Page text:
EDIT on terminology: In this blog I talk a lot about Container Runtime. In this context I should really be talking about Container Manager to be more accurate with the proper terminology. Refer to this very good Twitter thread by Ivan Velichko for more details.

If you work with or learn Kubernetes, you probably know that docker is being deprecated. While most people are comfortable with the docker cli, you now need to use another runtime such as containerd or CRI-O.

containerd ctr kubernetes

I am currently in the process of learning kubernetes and I went with containerd for no particular reason as I am not knowledgeable on the topic. However, I decided to write this piece to help those who are in the same boat get their bearing around containerd.

I will try to update this blog with more commands when I need new ones.

Use cases

Now, why do we care about interacting with the container runtime when Kubernetes is taking care of it for us you may think?

I will be updating this section as I figure out more use cases for it:

  • Etcd restore: When restoring etcd from a snapshot, you need to stop the container directly if etcd was set up as a static pod as the output of kubectl is nothing but a mirror pod, for instance if you created your cluster with kubeadm.
  • API server down: If the API component is down for any number of reasons and kubectl isn’t available, you may still want to interact with containers.
  • Exec in a container as a different user: kubectl doesn’t allow to run a command in a container as a different user (–user), which could be useful for troubleshooting purpose with root for instance. In which case, you need to use the CRI to do it. (Thanks to u/lordkoba for the tip)

Please, propose other use cases in the comments and I will add them here!

Kubernetes and container runtimes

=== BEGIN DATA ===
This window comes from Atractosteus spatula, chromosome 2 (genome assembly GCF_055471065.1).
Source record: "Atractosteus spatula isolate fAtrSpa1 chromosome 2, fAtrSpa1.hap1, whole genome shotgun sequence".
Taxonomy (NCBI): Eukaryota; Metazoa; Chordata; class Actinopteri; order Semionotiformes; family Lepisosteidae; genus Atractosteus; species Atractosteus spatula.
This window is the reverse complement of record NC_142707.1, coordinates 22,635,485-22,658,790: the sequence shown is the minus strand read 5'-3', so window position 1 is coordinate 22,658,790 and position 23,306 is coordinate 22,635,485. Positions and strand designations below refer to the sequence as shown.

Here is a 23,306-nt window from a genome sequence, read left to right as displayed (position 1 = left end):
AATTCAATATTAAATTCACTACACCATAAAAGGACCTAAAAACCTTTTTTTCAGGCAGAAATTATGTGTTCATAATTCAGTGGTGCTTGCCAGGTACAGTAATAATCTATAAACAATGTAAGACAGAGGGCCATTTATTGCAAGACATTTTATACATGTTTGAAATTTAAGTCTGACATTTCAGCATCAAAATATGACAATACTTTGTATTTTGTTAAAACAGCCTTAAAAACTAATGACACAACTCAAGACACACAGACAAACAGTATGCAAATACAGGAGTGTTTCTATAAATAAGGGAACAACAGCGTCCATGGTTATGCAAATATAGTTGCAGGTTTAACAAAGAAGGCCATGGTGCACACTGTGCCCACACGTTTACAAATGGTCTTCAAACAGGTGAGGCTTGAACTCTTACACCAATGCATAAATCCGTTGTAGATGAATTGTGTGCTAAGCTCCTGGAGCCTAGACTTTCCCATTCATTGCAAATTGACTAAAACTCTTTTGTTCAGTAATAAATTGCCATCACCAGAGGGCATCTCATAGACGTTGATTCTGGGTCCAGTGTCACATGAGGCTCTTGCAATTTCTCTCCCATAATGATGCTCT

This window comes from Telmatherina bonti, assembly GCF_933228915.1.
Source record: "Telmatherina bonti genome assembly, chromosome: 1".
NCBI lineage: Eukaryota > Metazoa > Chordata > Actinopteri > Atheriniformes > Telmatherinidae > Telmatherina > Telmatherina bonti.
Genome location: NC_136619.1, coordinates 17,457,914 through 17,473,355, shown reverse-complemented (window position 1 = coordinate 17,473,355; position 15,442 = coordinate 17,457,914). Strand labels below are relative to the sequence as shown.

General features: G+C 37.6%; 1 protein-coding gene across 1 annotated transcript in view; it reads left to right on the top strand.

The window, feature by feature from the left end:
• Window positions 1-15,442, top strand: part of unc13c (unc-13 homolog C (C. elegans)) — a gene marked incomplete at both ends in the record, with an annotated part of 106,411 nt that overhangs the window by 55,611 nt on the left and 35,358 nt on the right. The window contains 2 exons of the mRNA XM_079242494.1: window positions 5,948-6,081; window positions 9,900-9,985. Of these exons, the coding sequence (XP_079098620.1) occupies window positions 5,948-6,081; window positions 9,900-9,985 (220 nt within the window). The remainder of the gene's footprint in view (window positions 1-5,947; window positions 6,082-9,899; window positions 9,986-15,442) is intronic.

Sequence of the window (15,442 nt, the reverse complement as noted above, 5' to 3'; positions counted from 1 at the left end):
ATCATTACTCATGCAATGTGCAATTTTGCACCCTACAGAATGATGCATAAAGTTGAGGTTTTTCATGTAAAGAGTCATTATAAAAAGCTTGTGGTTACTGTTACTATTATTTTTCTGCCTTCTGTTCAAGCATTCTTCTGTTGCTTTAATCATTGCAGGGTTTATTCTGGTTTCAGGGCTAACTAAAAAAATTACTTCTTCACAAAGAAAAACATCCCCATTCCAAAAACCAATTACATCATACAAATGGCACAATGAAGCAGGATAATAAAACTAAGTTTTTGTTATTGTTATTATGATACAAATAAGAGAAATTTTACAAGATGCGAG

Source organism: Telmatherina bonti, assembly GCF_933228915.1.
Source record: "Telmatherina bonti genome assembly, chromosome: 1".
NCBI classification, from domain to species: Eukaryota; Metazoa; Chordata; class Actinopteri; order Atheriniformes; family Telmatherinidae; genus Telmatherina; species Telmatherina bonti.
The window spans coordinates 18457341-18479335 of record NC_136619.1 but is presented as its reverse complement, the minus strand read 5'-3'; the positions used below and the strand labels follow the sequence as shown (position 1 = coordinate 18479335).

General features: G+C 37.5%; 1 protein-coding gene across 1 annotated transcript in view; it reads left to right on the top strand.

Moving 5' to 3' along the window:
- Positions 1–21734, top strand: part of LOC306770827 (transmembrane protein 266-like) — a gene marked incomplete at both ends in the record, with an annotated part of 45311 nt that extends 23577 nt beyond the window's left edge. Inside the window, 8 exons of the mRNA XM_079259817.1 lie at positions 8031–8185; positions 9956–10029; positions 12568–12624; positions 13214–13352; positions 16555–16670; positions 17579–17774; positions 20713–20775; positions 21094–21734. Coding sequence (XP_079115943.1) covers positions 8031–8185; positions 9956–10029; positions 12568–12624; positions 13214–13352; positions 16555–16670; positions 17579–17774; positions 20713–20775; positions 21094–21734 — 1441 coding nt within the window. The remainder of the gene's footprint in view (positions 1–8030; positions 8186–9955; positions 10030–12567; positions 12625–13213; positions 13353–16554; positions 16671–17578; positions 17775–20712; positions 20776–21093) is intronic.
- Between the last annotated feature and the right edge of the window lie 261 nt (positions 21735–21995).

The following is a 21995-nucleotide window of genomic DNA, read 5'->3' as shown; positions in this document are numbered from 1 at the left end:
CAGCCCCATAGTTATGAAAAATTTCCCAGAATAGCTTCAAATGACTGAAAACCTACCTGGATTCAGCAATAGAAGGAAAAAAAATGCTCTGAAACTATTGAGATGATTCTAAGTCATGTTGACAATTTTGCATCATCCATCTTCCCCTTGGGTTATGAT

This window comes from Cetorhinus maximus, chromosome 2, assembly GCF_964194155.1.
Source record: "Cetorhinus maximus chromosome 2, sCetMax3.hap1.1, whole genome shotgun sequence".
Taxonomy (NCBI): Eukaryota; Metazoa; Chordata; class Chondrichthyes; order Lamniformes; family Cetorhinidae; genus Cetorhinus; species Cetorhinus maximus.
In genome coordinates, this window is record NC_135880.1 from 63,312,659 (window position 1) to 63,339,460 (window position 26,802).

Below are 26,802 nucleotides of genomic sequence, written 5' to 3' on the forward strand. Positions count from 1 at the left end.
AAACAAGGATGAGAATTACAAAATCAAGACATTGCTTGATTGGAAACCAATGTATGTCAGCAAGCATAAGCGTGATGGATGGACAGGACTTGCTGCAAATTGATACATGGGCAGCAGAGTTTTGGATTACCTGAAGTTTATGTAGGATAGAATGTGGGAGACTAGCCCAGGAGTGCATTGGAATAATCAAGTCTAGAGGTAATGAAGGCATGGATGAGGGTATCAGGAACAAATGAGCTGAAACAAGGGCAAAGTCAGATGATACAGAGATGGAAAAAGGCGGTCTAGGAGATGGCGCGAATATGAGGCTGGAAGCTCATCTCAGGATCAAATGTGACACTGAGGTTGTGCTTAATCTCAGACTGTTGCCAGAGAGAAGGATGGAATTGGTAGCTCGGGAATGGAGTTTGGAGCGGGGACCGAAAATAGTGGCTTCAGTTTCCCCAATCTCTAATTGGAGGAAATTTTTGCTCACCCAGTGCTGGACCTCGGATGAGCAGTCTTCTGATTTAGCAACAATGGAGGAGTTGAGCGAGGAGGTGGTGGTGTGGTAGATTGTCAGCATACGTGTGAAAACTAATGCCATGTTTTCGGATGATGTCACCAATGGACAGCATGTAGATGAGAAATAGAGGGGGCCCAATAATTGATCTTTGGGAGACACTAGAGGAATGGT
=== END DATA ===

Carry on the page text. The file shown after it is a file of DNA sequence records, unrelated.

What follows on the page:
Although you probably know what a container runtime is if you are reading this, I want to quickly touch base on the term to avoid the confusion that usually comes with Docker and Kubernetes.

containerd container runtime

  • Kubernetes is a container orchestration solution. It interact, among other things, with container runtimes which must be CRI compliant. In kubernetes you interact with pods (which contain one or more containers).
  • Container runtimes execute containers and manages container images on a node. You get to choose one when setting up your kubernetes nodes. Interacts with containers (not pods).
  • Docker and containerd are both container runtimes.
  • Containers are processes running on the nodes.

Do note that this is an incredibly overly simplified explanation but the point of this blog isn’t to deep dive in the terminology.

Containerd command line: ctr

Everyone knows docker to interact with its eponymous container runtime. The default tool to interact with containerd is named “ctr”. Although not as intuitive as docker, ctr is fairly user friendly and easy to use.

  • Use sudo

If you don’t use sudo, you will get a permission error because your current user doesn’t have the rights on the containerd socket file (/run/containerd/containerd.sock).

ctr: failed to dial "/run/containerd/containerd.sock": connection error: desc = "transport: error while dialing: dial unix /run/containerd/containerd.sock: connect: permission denied"
  • Specify the namespace

By default, containerd will use a default namespace, however, kubernetes uses its own containerd namespace called “k8s.io”. If you don’t specify this namespace in your commands, your results will be empty.

- No namespace specified
ubuntu@c1-cp1:~$ sudo ctr containers ls

- k8s.io namespace specified
ubuntu@c1-cp1:~$ sudo ctr -n k8s.io container ls
CONTAINER    IMAGE                              RUNTIME
132...a8a    k8s.gcr.io/etcd:3.5.0-0            io.containerd.runc.v2
144...7b3    k8s.gcr.io/coredns/coredns:v1.8.4  io.containerd.runc.v2

- List namespaces
ubuntu@c1-cp1:~$ sudo ctr namespaces ls

Containerd help

Just type the property you want information about to get help on it, just like with esxcli for instance. You can also add -h to your commands.

containerd ctr help

List containers